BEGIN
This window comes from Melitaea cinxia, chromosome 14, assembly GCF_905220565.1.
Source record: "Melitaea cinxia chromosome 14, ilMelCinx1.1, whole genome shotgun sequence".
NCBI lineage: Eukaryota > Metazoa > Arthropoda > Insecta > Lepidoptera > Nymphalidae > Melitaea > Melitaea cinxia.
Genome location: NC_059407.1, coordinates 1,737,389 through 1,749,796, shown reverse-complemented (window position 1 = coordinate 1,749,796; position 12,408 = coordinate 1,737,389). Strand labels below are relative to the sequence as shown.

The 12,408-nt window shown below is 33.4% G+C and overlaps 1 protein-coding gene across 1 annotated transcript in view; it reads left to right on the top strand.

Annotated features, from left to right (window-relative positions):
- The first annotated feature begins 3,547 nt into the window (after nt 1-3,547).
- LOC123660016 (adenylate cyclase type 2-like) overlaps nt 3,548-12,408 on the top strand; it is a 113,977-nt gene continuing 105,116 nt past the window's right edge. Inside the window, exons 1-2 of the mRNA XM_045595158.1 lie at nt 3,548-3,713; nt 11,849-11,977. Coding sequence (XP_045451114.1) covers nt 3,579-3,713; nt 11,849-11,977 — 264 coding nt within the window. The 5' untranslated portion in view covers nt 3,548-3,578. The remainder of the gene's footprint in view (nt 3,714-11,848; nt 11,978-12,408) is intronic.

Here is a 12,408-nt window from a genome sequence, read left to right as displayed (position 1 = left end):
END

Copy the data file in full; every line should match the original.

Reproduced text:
This window comes from Melitaea cinxia, chromosome 14, assembly GCF_905220565.1.
Source record: "Melitaea cinxia chromosome 14, ilMelCinx1.1, whole genome shotgun sequence".
NCBI lineage: Eukaryota > Metazoa > Arthropoda > Insecta > Lepidoptera > Nymphalidae > Melitaea > Melitaea cinxia.
Genome location: NC_059407.1, coordinates 1,737,389 through 1,749,796, shown reverse-complemented (window position 1 = coordinate 1,749,796; position 12,408 = coordinate 1,737,389). Strand labels below are relative to the sequence as shown.

The 12,408-nt window shown below is 33.4% G+C and overlaps 1 protein-coding gene across 1 annotated transcript in view; it reads left to right on the top strand.

Annotated features, from left to right (window-relative positions):
- The first annotated feature begins 3,547 nt into the window (after nt 1-3,547).
- LOC123660016 (adenylate cyclase type 2-like) overlaps nt 3,548-12,408 on the top strand; it is a 113,977-nt gene continuing 105,116 nt past the window's right edge. Inside the window, exons 1-2 of the mRNA XM_045595158.1 lie at nt 3,548-3,713; nt 11,849-11,977. Coding sequence (XP_045451114.1) covers nt 3,579-3,713; nt 11,849-11,977 — 264 coding nt within the window. The 5' untranslated portion in view covers nt 3,548-3,578. The remainder of the gene's footprint in view (nt 3,714-11,848; nt 11,978-12,408) is intronic.

Here is a 12,408-nt window from a genome sequence, read left to right as displayed (position 1 = left end):